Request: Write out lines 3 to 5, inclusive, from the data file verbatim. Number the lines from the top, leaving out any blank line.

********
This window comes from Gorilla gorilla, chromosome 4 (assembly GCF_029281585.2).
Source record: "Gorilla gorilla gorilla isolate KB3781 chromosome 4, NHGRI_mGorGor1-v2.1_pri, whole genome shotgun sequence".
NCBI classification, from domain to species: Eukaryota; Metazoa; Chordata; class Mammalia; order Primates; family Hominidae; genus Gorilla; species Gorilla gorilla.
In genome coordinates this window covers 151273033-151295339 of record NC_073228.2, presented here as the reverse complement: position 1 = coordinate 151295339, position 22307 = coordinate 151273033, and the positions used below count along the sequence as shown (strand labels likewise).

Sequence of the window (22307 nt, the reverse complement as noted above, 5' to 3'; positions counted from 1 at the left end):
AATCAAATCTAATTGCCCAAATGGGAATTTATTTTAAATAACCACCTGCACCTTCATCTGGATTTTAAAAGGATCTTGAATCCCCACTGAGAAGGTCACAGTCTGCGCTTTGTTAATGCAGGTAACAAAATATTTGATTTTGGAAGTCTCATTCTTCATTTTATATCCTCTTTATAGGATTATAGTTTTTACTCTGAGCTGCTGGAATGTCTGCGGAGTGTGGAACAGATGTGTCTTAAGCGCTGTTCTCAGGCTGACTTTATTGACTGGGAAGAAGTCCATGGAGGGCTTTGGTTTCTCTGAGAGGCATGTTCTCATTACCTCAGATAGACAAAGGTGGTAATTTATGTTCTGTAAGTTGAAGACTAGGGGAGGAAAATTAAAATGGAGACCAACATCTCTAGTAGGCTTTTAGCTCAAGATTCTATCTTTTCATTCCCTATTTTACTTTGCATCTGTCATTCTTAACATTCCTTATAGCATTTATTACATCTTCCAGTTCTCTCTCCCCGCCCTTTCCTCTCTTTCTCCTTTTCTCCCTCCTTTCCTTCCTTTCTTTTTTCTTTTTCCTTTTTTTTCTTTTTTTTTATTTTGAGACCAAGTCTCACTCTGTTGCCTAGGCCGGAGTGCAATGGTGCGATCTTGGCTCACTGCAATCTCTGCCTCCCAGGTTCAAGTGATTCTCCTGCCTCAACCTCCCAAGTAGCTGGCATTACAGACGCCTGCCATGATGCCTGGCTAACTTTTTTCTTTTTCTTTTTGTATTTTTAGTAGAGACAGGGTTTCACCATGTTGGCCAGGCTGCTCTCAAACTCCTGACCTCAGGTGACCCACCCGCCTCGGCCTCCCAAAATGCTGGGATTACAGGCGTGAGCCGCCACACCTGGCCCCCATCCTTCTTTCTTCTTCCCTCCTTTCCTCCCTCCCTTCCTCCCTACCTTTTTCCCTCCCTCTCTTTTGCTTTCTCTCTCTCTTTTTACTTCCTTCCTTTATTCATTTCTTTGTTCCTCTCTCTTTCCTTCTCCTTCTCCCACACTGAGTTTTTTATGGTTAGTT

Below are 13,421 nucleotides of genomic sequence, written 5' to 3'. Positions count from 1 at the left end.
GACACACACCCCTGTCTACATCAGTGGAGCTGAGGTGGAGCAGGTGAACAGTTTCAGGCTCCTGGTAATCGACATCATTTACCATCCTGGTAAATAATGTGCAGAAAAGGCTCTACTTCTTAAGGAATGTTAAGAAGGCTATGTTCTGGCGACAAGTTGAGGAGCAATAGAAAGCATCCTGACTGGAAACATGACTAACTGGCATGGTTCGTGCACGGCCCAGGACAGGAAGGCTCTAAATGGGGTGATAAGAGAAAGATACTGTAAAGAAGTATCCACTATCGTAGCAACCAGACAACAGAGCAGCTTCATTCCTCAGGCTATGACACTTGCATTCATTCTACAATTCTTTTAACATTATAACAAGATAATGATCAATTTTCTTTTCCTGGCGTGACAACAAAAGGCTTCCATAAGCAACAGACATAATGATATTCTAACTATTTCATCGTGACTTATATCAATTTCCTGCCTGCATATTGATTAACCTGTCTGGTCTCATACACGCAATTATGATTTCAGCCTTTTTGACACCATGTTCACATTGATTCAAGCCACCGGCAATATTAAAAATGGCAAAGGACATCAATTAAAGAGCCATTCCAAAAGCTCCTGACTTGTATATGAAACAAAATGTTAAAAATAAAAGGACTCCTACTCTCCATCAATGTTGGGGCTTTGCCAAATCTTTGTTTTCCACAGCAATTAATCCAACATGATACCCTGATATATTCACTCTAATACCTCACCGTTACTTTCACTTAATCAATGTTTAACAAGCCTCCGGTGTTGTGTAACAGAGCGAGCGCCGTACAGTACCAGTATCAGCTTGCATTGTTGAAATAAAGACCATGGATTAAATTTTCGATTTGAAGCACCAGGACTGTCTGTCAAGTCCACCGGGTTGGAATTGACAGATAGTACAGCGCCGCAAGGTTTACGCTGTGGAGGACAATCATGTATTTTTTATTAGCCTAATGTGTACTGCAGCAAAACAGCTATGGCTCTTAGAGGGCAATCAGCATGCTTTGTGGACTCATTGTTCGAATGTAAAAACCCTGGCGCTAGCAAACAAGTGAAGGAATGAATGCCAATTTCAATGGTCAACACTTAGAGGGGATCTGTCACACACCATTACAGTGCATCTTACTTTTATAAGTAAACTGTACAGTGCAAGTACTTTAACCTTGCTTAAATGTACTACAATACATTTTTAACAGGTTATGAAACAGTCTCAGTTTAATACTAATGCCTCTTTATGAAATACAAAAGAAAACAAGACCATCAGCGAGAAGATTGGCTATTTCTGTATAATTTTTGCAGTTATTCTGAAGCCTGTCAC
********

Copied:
NCBI classification, from domain to species: Eukaryota; Metazoa; Chordata; class Mammalia; order Primates; family Hominidae; genus Gorilla; species Gorilla gorilla.
In genome coordinates this window covers 151273033-151295339 of record NC_073228.2, presented here as the reverse complement: position 1 = coordinate 151295339, position 22307 = coordinate 151273033, and the positions used below count along the sequence as shown (strand labels likewise).

Sequence of the window (22307 nt, the reverse complement as noted above, 5' to 3'; positions counted from 1 at the left end):